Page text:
Bank of America plans to hire as many as 50 senior dealmakers to revitalise its stuttering investment bank only weeks after overhauling the unit’s leadership in response to a slide in fees.
Brian Moynihan, chief executive, has authorised newly appointed corporate and investment banking head Matthew Koder to recruit up to 50 managing directors, and a number of mid-level staff to support them, according to two people familiar with the plan.
Mr Koder — an intense Australian whose CV includes stints at UBS and Goldman Sachs — was due to take over in January from his ousted predecessor Christian Meissner.
But he has already taken the reins, according to an insider. He has already told staff they have adequate resources to win market share, said people who attended his first presentation. He also said they should not use the bank’s reduced appetite for risky deals as an excuse.
The recruitment drive demonstrates the new-found urgency felt by BofA’s top executives to galvanise the investment bank, which has fallen behind smaller Wall Street rivals in the US during a surge in activity this year. Fees at BofA’s investment banking division dropped 18 per cent in the third quarter.
The unit’s problems are most in acute in the US, where it has fallen from fourth to seventh in 2018 league table rankings for deal activity. That decline has put the bank below smaller competitors, such as Barclays and Jefferies.
Mr Moynihan, who had previously delegated oversight of the unit to other executives, paid an unexpected visit to an off-site for CIB managing directors late last month alongside chief operating officer Tom Montag. Both men emphasised the importance of the advisory and capital markets businesses, pledging their personal support in an attempt to boost morale, people present at the event said.
“We continuously seek out the very best to complement our own talent,” BofA said in a statement about the recruitment plans.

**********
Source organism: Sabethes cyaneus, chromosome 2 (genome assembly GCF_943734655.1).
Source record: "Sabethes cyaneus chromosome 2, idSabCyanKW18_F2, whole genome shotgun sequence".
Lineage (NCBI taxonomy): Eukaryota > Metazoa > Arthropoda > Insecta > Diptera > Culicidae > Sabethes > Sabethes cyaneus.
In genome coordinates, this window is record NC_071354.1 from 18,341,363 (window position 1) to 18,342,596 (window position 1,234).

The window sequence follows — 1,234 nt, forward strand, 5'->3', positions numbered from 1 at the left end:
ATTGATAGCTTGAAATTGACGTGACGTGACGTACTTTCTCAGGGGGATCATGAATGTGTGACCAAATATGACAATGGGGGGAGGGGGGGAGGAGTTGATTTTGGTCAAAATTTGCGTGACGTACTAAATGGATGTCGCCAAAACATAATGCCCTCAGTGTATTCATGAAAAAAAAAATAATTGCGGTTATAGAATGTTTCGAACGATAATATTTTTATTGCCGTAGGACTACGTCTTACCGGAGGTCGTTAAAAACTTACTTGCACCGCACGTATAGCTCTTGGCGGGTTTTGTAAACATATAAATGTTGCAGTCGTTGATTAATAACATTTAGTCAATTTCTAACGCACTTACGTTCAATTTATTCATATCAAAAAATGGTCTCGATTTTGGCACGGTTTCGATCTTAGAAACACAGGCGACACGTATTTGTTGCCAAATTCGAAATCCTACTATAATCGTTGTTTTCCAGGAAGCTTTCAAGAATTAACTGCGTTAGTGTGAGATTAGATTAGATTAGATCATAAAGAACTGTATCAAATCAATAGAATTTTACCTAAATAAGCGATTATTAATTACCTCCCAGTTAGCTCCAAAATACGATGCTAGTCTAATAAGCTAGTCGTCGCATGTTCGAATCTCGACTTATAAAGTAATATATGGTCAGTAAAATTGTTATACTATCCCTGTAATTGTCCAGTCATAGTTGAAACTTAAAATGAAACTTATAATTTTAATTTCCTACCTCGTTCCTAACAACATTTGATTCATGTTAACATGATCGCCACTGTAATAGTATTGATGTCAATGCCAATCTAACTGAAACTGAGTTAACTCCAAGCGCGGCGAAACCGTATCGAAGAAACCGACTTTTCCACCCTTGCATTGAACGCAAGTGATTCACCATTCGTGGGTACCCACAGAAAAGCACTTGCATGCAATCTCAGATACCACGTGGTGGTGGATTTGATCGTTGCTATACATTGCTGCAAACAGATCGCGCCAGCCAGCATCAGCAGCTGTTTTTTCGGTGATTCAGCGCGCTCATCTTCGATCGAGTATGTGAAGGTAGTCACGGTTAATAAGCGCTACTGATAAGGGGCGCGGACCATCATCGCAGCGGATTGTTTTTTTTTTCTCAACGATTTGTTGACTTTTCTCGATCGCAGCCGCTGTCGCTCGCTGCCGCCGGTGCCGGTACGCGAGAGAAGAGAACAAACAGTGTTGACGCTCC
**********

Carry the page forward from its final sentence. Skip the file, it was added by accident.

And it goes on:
BofA’s dealmakers have had a tumultuous time of late. In addition to the league table plunge, they were ordered to rein in risk and subjected to a board-level review after making a $292m loss on loans made to South African retailer Steinhoff and its billionaire chairman Christo Weise, whose company has been engulfed in a corruption scandal.
Both were factors in the ousting of eight-year incumbent Mr Meissner, who will leave the bank in January after being replaced by Mr Koder. The Australian fitness fanatic, who previously ran BofA’s Asia-Pacific operations, has already made an impression on his new subordinates.
At the investment bank’s annual off-site last month Mr Koder gave a long, forensic presentation, highlighting the multitude of business areas in which BofA was losing ground to rival JPMorgan, according to people present. He said the investment banking fee gap between BofA and market leader JPMorgan has widened to $2.5bn so far this year, from $1.4bn in 2016.
Mr Koder told managers he wants to see them win more deals under $5bn and squeeze more fees from them. He also argued the drop in performance cannot be blamed on a lack of risk appetite or decreased use of the bank’s balance sheet as BofA has extended more credit and other services than JPMorgan and smaller rivals like Jefferies and Barclays, the people said.
Another surprise speaker at the off-site was investment banking head Diego De Giorgi, who was not originally scheduled to present at the event, the Financial Times reported last month. He was added back to the program after some insiders started speculating Mr De Giorgi may change roles or leave due to his close relationship with Mr Meissner and culpability for the drop in M&A revenue.
BofA has been wrestling with the scale and role of its investment bank in the decade since it acquired Wall Street broking powerhouse Merrill Lynch. Its earnings are still driven by its core Main Street business of lending to US corporates and consumers.